Shi Xuecheng, who is the abbot of Longquan Temple near Beijing and also a member of the ruling Communist Party’s top political advisory body, denies denied the allegations.
The Buddhist Association of China said a statement Wednesday it had accepted Xuecheng’s offer to resign from the chairmanship and other posts, without elaborating.
Xuecheng issued a denial on his Weibo microblog account, saying the allegations stemmed from “fabricated material” and “distorted facts”.
The case is one of the most prominent to have arisen since the #MeToo movement began to gain momentum in China.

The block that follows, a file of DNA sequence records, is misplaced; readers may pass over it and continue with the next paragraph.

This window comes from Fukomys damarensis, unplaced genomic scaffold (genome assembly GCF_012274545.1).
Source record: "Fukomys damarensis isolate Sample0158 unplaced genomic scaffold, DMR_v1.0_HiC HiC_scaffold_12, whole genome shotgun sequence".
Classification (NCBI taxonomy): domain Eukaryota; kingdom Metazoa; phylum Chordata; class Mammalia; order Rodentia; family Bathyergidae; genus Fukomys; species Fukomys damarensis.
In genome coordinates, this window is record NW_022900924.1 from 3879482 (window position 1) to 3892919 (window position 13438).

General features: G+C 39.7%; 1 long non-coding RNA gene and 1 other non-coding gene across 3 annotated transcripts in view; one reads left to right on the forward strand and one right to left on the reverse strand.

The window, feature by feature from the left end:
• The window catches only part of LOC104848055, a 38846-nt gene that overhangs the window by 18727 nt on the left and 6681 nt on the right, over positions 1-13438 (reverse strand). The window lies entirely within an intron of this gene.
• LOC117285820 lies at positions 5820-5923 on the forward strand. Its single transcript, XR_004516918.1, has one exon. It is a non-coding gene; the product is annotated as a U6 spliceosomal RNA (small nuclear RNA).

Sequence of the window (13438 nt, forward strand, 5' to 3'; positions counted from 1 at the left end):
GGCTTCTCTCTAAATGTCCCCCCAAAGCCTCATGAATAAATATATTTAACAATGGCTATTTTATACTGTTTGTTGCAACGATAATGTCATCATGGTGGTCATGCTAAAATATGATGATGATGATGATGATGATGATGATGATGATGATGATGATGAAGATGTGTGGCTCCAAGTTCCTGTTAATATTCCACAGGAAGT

The Chinese #MeToo-style movement emerged in December and the hashtag #MeToo has so far appeared more than millions of times on Weibo, and while issues like sexual assault have traditionally been brushed under the carpet, the movement is changing mindset among the younger generation.
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